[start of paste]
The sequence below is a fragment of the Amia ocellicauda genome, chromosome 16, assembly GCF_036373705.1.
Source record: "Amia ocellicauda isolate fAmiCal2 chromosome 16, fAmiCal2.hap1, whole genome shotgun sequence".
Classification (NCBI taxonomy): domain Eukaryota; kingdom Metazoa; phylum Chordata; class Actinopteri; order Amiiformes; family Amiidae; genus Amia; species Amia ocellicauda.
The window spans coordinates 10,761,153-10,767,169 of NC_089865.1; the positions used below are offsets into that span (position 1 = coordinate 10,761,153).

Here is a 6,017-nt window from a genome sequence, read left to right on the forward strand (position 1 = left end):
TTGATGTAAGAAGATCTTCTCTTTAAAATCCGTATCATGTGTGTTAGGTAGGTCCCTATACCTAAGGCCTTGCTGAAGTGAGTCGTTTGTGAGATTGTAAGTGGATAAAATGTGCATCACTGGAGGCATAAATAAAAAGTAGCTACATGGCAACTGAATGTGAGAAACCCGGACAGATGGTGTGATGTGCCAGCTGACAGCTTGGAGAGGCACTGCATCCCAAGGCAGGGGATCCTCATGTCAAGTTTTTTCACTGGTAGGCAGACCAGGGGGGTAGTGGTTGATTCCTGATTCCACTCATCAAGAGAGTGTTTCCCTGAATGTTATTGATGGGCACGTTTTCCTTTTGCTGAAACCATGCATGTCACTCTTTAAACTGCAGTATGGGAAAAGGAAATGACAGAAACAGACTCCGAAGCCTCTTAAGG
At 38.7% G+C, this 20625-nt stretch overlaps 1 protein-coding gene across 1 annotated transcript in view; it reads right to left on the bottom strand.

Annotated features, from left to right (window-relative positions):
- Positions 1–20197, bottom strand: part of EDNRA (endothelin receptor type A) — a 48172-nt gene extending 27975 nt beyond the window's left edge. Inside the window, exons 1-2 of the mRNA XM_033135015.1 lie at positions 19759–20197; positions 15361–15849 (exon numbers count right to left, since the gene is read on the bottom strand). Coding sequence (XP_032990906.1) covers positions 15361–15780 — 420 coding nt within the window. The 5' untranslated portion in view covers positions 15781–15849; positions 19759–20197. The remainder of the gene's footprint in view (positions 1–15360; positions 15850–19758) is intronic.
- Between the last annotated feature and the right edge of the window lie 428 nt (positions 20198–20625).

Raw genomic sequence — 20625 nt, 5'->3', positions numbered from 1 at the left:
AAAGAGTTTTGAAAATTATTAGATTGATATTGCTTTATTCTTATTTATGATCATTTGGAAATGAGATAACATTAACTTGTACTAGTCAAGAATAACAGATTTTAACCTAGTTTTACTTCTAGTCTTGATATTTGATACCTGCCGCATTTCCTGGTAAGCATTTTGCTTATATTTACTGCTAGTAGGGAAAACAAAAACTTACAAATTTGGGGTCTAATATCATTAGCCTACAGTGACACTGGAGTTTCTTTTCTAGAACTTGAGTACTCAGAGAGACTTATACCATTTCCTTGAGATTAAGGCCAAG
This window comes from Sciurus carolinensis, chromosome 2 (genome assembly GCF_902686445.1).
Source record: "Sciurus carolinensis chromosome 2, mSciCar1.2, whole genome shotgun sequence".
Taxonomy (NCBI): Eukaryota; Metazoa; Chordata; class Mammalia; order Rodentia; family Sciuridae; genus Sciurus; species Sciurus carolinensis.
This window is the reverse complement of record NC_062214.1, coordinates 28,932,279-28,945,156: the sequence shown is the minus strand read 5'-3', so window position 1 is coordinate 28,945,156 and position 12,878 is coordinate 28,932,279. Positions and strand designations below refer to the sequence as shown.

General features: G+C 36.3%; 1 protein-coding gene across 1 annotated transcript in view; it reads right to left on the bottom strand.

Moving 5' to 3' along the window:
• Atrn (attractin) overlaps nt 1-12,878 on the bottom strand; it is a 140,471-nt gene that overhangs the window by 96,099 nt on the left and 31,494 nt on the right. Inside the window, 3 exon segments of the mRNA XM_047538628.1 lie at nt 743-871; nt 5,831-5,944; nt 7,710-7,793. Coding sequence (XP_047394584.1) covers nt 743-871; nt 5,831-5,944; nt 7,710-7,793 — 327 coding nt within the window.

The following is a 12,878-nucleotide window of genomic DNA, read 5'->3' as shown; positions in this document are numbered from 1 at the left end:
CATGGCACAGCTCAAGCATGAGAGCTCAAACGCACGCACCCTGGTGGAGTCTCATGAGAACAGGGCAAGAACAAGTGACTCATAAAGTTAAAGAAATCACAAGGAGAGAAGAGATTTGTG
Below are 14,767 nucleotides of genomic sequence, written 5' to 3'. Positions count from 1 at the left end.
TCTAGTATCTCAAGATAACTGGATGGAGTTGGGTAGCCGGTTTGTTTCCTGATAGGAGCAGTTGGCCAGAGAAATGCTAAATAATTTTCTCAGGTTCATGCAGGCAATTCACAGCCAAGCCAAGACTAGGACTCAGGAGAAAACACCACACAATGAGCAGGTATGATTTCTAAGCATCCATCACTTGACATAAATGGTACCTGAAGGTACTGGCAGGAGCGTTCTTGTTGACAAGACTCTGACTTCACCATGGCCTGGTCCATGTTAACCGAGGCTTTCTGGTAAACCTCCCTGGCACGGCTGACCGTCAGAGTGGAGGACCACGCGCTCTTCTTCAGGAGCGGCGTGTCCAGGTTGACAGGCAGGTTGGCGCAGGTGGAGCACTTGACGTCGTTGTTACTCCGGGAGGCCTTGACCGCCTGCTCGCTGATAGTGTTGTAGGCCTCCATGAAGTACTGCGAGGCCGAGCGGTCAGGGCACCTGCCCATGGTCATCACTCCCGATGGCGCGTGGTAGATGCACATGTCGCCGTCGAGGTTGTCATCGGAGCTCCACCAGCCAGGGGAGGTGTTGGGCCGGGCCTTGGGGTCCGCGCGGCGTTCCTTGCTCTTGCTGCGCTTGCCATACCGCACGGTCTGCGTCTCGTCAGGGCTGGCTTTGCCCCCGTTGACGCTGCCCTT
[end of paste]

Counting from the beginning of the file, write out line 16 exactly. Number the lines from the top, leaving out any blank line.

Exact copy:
This window is the reverse complement of record NC_062214.1, coordinates 28,932,279-28,945,156: the sequence shown is the minus strand read 5'-3', so window position 1 is coordinate 28,945,156 and position 12,878 is coordinate 28,932,279. Positions and strand designations below refer to the sequence as shown.